Reading through European and American newspapers, one can easily recognize the difference between the EU’s and the USA’s reactions to the Wikileaks scandal. Applying the distinction made famous by Robert Kagan, it can be said that while US politicians appear to have the characteristics of “Mars” when waging an undeclared war against Wikileaks, EU officials generally have a softer tone about this matter. But what can be implied from the EU’s attitude towards the Wikileaks Cablegate?
Wikileaks can split the EU.
On 9 September 2010, the European Parliament sent some questions to the European Commission about “the WikiLeaks case, transparency, press freedom and access to information in the EU” . The questions, which were based on the news that “the Obama administration had asked several of its allies, including some EU Member States, to consider filing criminal charges against the founder of WikiLeaks, Julian Assange”, concerned the Commission’s viewpoint and actions towards Wikileaks. On 16 November 2010, the answers to these questions were given, thereby the Commission emphasized that it “has not taken any action towards Wikileaks and has no power to take any measure such as censorship or website blocking”, and that it respects the freedom of expression and information .
In another rare statement under the EU label, EU home affairs commissioner Cecilia Malmström said “the latest cyber-attacks on Wikileaks make the case for the EU to criminalize the software tools enabling such crimes”, and confirmed that “the commission has proposed to criminalize botnets, the viruses and malicious software which were apparently used to attack WikiLeaks”. In both Ms. Malmstrom’s statement and a discussion paper prepared by the EU’s anti-terrorism co-ordinator Gilles de Kerckhove, for an EU interior ministers’ meeting on the first week of December, “state-driven or state-sponsored attacks” are highlighted as a risk to cyber security .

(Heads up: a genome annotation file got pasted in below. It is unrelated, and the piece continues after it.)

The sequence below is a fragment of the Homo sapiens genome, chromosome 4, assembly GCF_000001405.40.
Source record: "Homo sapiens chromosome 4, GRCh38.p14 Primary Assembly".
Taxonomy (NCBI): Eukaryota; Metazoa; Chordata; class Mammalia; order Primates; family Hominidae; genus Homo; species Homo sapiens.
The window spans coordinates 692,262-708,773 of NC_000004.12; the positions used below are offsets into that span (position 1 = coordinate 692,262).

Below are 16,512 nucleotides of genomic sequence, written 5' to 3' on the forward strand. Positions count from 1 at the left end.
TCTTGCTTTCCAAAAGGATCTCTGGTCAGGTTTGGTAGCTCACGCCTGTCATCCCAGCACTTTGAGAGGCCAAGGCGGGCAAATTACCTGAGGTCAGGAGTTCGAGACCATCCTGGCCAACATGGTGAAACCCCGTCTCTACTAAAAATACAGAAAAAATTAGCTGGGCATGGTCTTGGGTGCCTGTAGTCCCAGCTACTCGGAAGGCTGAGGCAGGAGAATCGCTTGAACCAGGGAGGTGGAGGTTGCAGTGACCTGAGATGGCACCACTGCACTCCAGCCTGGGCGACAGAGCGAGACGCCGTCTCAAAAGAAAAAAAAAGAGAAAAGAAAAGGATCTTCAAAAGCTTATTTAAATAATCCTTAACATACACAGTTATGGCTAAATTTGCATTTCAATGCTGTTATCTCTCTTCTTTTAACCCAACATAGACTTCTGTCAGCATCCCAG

In general, EU officials have only mentioned the Wikileaks scandal from the merely IT point of view. On the Digital Agenda Communication from the Commission (26/08/2010), politically-motivated cyber attacks are addressed briefly, in only one sentence . According to EUobserver, EU spokespeople refused to comment officially on the leaks, “but senior EU officials interviewed on an anonymous basis by EUobserver… say it will have practical and political implications for EU foreign-policy-making” .
Meanwhile, some EU governments sound more frank than their supranational bodies when openly defending the US in the Wikileaks scandal . Notably, “British police have arrested WikiLeaks founder Julian Assange on a European Arrest Warrant issued by Sweden in a case of alleged rape” . I doubt this is just an excuse. Several weeks ago, Vietnamese democracy activist Cu Huy Ha Vu was arrested for using a prostitute while in fact, the woman who was with him on the night he was arrested is only his friend. Whenever reading about Julian Assange, I always think about Cu Huy Ha Vu case, and wonder why such democratic governments like Sweden and the UK can act exactly like a Communist state.
In conclusion, the Wikileaks case illustrates not only the difference between “Venus” EU and “Mars” USA, but also shows the split between supranational and national reactions in the EU, in which the supranational bodies can act like “Venus” while national governments can act like “Mars”. However, this Cablegate might make the EU tighten the cooperation between the information technology and external affairs fields. Cyber attacks might be considered to be caused not only by all kinds of viruses which destroy computers and network systems or invade personal privacy, but also by hackers who want to disclose state secrets.